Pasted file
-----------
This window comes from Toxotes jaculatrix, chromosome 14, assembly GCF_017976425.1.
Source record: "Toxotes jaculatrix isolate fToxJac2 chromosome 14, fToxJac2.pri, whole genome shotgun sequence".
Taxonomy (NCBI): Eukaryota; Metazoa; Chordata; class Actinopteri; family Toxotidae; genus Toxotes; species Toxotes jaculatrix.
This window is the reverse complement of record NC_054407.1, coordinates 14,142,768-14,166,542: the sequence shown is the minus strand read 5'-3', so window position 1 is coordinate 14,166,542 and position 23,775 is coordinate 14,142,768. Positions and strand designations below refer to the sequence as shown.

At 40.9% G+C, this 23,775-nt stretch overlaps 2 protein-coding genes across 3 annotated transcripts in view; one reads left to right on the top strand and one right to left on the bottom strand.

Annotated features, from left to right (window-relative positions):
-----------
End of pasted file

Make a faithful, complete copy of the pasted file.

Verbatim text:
This window comes from Toxotes jaculatrix, chromosome 14, assembly GCF_017976425.1.
Source record: "Toxotes jaculatrix isolate fToxJac2 chromosome 14, fToxJac2.pri, whole genome shotgun sequence".
Taxonomy (NCBI): Eukaryota; Metazoa; Chordata; class Actinopteri; family Toxotidae; genus Toxotes; species Toxotes jaculatrix.
This window is the reverse complement of record NC_054407.1, coordinates 14,142,768-14,166,542: the sequence shown is the minus strand read 5'-3', so window position 1 is coordinate 14,166,542 and position 23,775 is coordinate 14,142,768. Positions and strand designations below refer to the sequence as shown.

At 40.9% G+C, this 23,775-nt stretch overlaps 2 protein-coding genes across 3 annotated transcripts in view; one reads left to right on the top strand and one right to left on the bottom strand.

Annotated features, from left to right (window-relative positions):